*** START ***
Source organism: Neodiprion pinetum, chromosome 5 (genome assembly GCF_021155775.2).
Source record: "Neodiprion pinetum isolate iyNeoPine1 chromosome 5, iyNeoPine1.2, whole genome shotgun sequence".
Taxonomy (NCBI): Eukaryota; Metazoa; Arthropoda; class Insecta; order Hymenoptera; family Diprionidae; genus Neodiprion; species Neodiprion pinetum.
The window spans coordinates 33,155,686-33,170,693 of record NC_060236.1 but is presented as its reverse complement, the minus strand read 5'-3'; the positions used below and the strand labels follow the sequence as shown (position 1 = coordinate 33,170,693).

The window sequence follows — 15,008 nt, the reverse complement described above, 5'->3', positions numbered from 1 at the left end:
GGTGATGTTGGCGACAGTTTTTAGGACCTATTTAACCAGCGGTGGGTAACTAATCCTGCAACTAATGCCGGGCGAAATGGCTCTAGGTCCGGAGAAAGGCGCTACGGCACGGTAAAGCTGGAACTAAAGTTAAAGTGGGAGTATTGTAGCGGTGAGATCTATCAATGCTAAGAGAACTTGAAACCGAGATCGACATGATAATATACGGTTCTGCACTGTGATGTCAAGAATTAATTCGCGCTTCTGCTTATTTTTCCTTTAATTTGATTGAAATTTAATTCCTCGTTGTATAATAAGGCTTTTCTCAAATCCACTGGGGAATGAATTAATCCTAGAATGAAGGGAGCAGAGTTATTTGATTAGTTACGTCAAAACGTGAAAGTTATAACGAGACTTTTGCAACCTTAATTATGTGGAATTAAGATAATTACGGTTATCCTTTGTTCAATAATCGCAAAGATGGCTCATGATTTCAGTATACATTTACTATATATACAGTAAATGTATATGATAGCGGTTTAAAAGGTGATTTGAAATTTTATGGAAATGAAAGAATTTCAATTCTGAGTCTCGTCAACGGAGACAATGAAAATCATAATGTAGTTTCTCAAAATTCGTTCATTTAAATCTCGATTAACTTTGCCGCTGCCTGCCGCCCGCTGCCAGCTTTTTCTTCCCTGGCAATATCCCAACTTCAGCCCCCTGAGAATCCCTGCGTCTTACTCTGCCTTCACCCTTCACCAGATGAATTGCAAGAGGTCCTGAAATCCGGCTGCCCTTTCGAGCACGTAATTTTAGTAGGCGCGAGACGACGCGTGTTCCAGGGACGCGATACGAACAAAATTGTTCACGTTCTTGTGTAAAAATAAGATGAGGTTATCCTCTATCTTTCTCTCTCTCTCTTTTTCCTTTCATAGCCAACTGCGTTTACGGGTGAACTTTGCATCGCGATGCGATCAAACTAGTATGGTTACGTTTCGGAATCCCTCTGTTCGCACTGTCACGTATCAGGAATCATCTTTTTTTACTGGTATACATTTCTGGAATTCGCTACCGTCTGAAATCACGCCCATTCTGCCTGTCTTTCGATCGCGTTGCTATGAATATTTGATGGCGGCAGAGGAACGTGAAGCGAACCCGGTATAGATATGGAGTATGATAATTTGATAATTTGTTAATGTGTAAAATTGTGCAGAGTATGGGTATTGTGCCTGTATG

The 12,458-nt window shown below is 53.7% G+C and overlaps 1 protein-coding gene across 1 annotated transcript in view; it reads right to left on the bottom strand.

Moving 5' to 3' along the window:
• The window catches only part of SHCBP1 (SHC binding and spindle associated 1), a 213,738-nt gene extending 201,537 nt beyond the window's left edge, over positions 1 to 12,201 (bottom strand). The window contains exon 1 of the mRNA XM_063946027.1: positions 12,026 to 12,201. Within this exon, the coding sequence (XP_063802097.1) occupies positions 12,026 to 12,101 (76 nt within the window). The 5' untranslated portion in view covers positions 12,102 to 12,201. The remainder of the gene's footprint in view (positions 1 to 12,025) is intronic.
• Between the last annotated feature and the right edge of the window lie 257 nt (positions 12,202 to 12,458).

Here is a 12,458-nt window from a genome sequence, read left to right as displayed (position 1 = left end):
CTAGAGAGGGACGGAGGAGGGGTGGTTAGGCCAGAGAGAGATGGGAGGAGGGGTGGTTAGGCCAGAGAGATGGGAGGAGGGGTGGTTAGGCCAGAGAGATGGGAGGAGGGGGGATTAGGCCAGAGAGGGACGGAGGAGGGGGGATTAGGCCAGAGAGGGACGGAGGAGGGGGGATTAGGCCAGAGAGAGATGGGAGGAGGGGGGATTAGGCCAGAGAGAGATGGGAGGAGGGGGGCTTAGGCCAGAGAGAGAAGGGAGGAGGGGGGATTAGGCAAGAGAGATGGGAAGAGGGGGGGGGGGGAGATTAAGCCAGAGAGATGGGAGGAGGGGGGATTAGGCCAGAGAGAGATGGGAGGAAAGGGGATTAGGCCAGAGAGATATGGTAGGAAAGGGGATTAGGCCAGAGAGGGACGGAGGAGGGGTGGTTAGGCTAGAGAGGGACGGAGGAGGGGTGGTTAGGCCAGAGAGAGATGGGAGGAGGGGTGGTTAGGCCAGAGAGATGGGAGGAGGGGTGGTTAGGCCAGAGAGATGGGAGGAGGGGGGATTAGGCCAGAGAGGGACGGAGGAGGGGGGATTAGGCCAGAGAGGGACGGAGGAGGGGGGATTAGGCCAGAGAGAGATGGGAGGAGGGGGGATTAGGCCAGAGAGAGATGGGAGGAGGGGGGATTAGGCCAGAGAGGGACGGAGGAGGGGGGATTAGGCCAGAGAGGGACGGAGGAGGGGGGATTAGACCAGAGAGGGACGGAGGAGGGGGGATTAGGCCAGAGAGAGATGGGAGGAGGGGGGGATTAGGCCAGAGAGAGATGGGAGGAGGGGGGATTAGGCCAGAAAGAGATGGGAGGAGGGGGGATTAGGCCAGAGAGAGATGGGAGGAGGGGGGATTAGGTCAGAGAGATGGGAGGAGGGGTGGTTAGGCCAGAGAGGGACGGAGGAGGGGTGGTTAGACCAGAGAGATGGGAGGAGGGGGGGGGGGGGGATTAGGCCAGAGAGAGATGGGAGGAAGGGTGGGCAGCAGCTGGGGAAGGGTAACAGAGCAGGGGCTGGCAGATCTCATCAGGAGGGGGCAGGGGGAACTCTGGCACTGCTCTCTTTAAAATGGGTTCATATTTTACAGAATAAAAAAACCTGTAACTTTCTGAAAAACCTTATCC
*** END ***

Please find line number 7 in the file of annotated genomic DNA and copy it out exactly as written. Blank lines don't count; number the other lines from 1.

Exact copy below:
The 12,458-nt window shown below is 53.7% G+C and overlaps 1 protein-coding gene across 1 annotated transcript in view; it reads right to left on the bottom strand.